10. ^ J. Wormald, Court, Kirk, and Community: Scotland, 1470-1625 (Edinburgh: Edinburgh University Press, 1991), ISBN 0748602763, pp. 166-8.
  11. ^ H. H. Lamb, Climatic History and the Future (London: Taylor & Francis, 1977), ISBN 0691023875, p. 472.
  12. ^ a b M. Lynch, "Urban society, 1500-1700" in R. A. Houston and I. D. Whyte, Scottish Society, 1500-1800 (Cambridge: Cambridge University Press, 2005), ISBN 0521891671, pp. 99-101.
  13. ^ T. M. Devine, Scotland, in D. M. Palliser, P. Clark and M. J. Daunton, The Cambridge Urban History of Britain, Volume 2 (Cambridge: Cambridge University Press, 2000), ISBN 0521431417, p. 153.
  14. ^ J. Wormald, Court, Kirk, and Community: Scotland, 1470-1625 (Edinburgh: Edinburgh University Press, 1991), ISBN 0748602763, pp. 172-3.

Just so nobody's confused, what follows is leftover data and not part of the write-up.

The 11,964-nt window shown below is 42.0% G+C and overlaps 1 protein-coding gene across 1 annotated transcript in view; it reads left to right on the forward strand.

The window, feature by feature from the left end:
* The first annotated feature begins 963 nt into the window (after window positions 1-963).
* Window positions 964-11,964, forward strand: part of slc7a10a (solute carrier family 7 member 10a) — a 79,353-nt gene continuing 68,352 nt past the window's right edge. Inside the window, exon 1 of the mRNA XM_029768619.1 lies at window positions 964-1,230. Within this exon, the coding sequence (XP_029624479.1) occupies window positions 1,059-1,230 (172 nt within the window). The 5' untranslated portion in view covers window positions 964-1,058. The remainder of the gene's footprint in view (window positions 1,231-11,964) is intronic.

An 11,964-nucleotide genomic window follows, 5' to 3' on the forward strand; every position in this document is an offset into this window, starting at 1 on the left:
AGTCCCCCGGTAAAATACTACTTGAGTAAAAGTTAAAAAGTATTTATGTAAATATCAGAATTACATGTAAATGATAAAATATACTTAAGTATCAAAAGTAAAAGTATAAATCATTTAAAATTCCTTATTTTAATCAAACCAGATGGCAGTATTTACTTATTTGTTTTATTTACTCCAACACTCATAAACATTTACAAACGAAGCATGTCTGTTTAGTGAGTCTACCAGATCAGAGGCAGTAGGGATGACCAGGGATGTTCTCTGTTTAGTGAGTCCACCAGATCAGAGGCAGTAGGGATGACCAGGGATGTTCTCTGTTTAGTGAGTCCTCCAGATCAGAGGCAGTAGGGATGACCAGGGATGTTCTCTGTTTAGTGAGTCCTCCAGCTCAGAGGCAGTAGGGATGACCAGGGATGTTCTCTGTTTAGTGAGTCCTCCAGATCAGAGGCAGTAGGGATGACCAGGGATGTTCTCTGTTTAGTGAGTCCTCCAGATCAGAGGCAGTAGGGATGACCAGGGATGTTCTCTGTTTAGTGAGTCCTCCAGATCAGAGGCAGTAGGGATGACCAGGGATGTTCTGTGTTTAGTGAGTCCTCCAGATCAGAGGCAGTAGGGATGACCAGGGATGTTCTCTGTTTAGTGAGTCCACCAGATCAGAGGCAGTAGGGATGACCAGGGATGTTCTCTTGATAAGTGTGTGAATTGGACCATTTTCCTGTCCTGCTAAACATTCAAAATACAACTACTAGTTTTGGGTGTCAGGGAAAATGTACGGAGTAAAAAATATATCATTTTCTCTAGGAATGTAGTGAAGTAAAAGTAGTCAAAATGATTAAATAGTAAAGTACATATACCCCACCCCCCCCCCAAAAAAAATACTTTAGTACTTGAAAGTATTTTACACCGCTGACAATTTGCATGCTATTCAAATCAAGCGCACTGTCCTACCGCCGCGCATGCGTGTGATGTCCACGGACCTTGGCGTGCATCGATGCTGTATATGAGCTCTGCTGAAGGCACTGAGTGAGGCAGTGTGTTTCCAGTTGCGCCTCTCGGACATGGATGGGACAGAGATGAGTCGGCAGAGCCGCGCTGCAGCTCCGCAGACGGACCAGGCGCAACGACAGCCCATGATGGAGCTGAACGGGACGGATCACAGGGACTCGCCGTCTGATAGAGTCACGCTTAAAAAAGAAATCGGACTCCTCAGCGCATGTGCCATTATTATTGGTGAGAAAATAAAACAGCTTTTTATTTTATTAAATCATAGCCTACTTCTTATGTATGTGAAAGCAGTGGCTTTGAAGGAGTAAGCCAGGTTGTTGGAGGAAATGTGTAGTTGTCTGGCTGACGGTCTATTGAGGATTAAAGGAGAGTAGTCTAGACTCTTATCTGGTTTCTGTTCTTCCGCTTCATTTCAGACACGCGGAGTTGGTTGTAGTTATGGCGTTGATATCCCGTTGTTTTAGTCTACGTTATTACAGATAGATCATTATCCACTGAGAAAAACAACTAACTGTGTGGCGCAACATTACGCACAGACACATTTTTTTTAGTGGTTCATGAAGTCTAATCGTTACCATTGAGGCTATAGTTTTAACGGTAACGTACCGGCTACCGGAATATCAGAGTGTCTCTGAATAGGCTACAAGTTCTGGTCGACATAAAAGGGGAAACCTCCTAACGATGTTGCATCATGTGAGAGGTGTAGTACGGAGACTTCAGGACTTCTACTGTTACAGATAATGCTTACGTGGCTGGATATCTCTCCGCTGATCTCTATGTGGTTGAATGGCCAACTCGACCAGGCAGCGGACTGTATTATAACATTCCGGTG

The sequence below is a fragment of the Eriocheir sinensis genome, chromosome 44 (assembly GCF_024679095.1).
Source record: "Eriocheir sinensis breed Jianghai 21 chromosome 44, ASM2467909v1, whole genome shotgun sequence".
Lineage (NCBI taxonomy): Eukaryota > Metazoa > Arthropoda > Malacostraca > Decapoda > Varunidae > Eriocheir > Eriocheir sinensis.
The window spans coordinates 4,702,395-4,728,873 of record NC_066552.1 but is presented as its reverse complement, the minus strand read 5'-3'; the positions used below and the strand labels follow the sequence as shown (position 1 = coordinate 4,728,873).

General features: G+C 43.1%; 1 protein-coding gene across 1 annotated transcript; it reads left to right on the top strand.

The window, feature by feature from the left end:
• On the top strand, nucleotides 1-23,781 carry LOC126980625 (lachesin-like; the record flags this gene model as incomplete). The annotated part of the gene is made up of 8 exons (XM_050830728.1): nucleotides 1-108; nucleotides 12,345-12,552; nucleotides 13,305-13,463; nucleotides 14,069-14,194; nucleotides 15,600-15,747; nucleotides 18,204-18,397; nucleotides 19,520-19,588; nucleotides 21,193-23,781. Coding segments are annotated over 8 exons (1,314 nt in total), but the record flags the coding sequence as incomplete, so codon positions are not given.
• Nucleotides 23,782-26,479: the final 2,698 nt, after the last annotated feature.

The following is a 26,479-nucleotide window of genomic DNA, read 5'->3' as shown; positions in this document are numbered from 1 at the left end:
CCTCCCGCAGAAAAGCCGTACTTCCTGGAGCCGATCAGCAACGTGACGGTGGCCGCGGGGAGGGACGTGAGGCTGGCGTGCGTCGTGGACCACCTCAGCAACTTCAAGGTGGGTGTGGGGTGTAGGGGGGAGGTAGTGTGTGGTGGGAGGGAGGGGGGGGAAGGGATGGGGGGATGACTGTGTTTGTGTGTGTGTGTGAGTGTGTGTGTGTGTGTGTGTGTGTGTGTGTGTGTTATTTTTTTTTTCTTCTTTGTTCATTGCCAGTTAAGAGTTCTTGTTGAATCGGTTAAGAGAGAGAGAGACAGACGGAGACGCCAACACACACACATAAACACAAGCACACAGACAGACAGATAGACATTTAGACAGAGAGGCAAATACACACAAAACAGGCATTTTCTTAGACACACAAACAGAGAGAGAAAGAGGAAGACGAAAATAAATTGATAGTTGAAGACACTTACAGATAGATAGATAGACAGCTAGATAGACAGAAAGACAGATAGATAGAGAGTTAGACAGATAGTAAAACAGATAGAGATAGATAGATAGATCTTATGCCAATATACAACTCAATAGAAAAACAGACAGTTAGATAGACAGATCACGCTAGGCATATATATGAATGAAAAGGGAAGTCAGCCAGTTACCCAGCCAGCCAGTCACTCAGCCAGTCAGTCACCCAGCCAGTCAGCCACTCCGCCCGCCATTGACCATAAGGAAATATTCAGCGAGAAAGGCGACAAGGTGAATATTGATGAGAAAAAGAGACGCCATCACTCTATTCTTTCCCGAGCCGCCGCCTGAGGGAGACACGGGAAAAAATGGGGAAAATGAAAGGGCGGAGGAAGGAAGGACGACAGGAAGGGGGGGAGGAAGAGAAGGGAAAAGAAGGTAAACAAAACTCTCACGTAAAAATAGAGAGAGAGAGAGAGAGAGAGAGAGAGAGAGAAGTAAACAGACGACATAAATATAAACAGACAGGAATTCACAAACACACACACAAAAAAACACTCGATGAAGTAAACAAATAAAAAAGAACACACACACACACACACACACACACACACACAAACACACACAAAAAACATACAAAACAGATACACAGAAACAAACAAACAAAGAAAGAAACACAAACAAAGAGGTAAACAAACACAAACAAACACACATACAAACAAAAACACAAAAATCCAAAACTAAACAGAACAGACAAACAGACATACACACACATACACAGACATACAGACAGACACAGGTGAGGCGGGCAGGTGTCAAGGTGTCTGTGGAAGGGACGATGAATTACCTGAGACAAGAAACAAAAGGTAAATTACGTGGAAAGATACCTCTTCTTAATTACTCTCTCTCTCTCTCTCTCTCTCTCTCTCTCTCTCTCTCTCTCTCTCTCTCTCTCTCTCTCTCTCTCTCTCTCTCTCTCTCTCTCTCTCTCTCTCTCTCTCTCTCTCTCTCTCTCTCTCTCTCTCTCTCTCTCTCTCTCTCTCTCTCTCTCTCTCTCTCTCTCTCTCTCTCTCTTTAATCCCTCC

15. ^ a b I. D. Whyte, "Economy, secondary sector: industry to 1770s", in M. Lynch, ed., The Oxford Companion to Scottish History (Oxford: Oxford University Press, 2001), ISBN 0-19-211696-7, pp. 211-12.
  16. ^ R. Mitchison, A History of Scotland (London: Routledge, 3rd edn., 2002), ISBN 0415278805, pp. 291-3.
  17. ^ J. D. Mackie, B. Lenman and G. Parker, A History of Scotland (London: Penguin, 1991), ISBN 0140136495, pp. 226-9.
  18. ^ a b c d A. Cameron, "Economy, tertiary sector: commerce and early banking, to 1770s", in M. Lynch, ed., The Oxford Companion to Scottish History (Oxford: Oxford University Press, 2001), ISBN 0-19-211696-7, pp. 214-15.
  19. ^ M. Lynch "Staple ports" in M. Lynch, ed., Oxford Companion to Scottish History (Oxford: Oxford University Press, 2011), ISBN 0199693056, pp. 590-1.
  20. ^ R. Mitchison, A History of Scotland (London: Routledge, 3rd edn., 2002), ISBN 0415278805, pp. 254-5.
  21. ^ R. A. Houston, Scottish Literacy and the Scottish Identity: Illiteracy and Society in Scotland and Northern England, 1600-1800 (Cambridge: Cambridge University Press, 2002), ISBN 0521890888, p. 16.